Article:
exceed their Tokyo pledges. This effect would be the more welcome
since CIA estimates that the total of the Summit imports pledged at To-
Source: Carter Library, Staff Office Files, Domestic Policy Staff, Box 324, Eizenstat,
World Crude Oil Market. No classification marking. Sent for information. Attached to the
memorandum is a July 12 note from Owen to Eizenstat that reads: “Curt Hessler tells me
you’re considering this. If you recommend it to the President, I’d be grateful if you’d let
him know I strongly agree with you—either by sending him the attached or by incorpo-
rating my views in your memo.”
Carter delivered his speech on “Energy and National Goals” to the nation on July
15, and the next day spoke in Kansas City, Missouri, to discuss the “energy problem” and
his program to deal with it. For the text of both addresses, see Public Papers of the Presi-
dents of the United States: Jimmy Carter, 1979
, pp. 1235–1247. On July 16, the Department of
State sent a telegram to all diplomatic posts with guidance to use in orally conveying the
“most salient points” of the speech, which was well received internationally, and the en-
ergy announcements of the following day. The telegram reads in part: “The major theme
is that the U.S. requires an unparalleled peacetime investment of money, natural re-
sources, and application of technology to achieve two goals: first, never again to import
more oil than it did in 1977. We will keep imports at or below these levels through conser-
vation and use of domestic energy resources. Second, by 1990, the United States must cut
the amount of oil it now imports in half.” (Telegram 183760 to all diplomatic posts, July
16; National Archives, RG 59, Central Foreign Policy Files, D790321–0125)
Not found. Carter talked to Giscard on the telephone from 5:17 to 5:28 p.m. (Carter
Library, Staff Office Files, President’s Daily Diary)
January 1979–January 1981 719
kyo for 1982 and later years could easily exceed oil imports available to
the Summit countries in those years.
This move would also be pleasing to the Saudis. It would show
that we are willing to go that extra mile in response to their recent pro-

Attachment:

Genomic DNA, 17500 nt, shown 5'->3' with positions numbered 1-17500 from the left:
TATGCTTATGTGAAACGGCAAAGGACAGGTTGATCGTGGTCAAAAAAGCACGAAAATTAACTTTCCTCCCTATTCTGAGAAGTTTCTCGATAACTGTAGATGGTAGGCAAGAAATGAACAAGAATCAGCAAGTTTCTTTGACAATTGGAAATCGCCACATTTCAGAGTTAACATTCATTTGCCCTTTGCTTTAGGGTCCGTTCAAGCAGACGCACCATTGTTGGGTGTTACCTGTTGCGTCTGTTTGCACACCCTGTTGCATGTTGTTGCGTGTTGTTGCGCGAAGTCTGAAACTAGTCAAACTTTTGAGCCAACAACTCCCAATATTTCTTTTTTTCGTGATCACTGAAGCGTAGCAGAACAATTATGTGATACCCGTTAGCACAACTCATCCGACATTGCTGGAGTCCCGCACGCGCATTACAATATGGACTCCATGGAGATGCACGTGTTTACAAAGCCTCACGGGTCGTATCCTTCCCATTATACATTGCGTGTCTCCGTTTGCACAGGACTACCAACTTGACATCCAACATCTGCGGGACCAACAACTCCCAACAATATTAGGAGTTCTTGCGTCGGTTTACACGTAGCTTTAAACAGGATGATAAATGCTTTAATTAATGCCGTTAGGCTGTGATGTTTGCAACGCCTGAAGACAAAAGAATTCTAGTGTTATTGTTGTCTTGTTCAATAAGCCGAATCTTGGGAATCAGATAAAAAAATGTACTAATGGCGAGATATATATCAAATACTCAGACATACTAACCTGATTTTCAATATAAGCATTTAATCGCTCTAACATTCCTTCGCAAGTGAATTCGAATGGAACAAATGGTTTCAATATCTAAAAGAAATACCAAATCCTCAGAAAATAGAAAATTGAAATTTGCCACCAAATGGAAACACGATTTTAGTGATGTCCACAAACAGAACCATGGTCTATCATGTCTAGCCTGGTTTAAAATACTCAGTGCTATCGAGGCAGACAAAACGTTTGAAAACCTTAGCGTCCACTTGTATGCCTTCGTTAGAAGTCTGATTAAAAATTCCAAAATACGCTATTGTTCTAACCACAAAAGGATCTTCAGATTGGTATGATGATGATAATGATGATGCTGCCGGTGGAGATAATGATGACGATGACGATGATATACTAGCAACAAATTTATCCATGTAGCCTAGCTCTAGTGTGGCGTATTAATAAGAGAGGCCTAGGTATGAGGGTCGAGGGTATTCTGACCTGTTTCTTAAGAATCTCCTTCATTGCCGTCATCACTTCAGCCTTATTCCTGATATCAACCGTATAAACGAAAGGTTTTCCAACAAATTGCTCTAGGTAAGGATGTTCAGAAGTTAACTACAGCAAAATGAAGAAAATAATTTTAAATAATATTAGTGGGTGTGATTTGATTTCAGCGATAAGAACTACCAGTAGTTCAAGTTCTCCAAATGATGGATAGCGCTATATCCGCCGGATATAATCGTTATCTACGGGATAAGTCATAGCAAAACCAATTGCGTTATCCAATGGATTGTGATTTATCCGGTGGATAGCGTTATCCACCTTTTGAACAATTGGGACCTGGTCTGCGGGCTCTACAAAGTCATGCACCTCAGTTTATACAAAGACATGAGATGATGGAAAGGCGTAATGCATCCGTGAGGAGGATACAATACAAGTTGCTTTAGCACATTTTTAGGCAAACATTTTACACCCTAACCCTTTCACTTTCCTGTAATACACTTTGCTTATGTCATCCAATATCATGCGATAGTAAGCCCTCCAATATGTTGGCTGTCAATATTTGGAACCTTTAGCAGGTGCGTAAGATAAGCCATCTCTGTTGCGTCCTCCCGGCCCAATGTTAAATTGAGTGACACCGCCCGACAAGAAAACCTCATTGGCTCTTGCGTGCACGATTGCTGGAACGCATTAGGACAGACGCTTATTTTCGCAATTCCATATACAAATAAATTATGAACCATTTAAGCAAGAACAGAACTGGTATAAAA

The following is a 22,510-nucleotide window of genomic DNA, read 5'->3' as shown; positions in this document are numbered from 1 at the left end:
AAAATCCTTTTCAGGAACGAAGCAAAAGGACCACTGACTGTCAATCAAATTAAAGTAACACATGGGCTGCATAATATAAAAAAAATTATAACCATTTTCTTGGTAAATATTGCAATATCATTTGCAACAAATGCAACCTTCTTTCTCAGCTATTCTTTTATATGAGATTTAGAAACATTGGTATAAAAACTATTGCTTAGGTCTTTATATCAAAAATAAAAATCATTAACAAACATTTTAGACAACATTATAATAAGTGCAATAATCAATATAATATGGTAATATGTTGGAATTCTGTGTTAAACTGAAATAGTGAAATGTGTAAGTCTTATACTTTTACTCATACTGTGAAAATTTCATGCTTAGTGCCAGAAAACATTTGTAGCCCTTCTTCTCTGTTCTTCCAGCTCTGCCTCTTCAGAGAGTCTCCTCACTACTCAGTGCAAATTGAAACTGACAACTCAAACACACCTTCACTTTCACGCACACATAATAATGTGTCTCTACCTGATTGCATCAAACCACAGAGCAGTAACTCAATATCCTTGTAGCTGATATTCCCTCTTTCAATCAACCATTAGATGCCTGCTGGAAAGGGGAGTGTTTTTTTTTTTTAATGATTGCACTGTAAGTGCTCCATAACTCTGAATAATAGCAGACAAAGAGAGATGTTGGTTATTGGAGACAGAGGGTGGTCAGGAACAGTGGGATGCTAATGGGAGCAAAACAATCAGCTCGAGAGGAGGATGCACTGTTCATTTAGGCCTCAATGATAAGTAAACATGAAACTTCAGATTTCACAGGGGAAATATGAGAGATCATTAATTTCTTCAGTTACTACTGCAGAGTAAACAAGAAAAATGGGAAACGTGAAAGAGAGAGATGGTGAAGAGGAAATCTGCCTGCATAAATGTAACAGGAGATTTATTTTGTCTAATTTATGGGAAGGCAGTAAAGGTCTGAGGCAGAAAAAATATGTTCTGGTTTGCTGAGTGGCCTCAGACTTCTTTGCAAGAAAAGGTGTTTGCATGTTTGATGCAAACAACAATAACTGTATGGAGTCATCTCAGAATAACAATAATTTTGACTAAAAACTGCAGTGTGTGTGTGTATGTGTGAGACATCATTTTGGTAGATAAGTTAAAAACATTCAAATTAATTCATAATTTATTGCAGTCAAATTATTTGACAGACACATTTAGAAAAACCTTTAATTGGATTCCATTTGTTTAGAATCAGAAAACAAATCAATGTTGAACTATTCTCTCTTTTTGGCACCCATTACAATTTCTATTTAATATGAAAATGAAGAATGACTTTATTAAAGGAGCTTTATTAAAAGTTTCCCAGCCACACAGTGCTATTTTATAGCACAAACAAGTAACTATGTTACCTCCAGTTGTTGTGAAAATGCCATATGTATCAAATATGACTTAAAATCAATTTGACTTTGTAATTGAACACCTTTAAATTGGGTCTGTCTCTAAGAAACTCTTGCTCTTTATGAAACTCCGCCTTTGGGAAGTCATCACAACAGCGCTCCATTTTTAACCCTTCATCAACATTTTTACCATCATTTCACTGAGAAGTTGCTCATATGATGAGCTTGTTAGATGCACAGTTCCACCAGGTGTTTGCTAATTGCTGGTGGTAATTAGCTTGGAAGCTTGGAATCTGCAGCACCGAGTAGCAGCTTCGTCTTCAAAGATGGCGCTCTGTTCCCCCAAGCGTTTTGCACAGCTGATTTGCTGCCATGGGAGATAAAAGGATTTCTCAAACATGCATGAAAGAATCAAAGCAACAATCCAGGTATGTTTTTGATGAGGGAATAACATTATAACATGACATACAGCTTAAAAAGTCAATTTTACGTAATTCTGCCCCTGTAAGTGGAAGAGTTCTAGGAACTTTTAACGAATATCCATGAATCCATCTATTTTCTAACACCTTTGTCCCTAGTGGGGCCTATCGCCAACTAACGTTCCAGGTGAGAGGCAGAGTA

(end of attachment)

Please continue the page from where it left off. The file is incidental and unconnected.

The chances of their extending that decision beyond
the initial six months would thus be increased.
See Document 223. In an August 1 letter to Carter, King Khalid wrote that Carter’s
“historic program for solving the energy problem” set an example to be followed by the
rest of the world regarding the policy of energy production and consumption. He added:
“My government has exerted its utmost efforts to lessen the effects of the crisis and to re-
duce its undesirable results, and it has achieved a far-reaching success in that direction.”
(Telegram 5676 from Jidda, August 2; National Archives, RG 59, Central Foreign Policy
227. Telegram From the Mission to the Organization for
Economic Cooperation and Development to the Department
Paris, July 27, 1979, 2234Z.
24069. For Under Secretary Cooper, Assistant Secretary Katz, DAS
Calingaert and EUR/RPE for Beaudry. Dept. also pass White House for
Ambassador Henry Owen. Dept. also pass DOE/IA for Assistant Sec.
Bergold. Subject: France and the IEA. Ref: (A) Paris 23158; (B) Paris
22903; (C) Brussels 12762.
1. (C—entire text).
Source: National Archives, RG 59, Central Foreign Policy Files, D790346–0118.
Confidential; Noforn; Exdis. Repeated to Brussels for USEC and Ambassador Hinton.
In telegram 23158 from Paris, July 19, the Embassy reported: “French Elyse´e offi-
cial told Dutch official this week we will see IEA ‘crumbling away’ and a group formed at
Ministerial and official levels to cooperate on energy.” (Ibid., D790329–0637) Telegram
22903 from Paris, July 18, detailed a meeting between the Embassy’s Economic Minister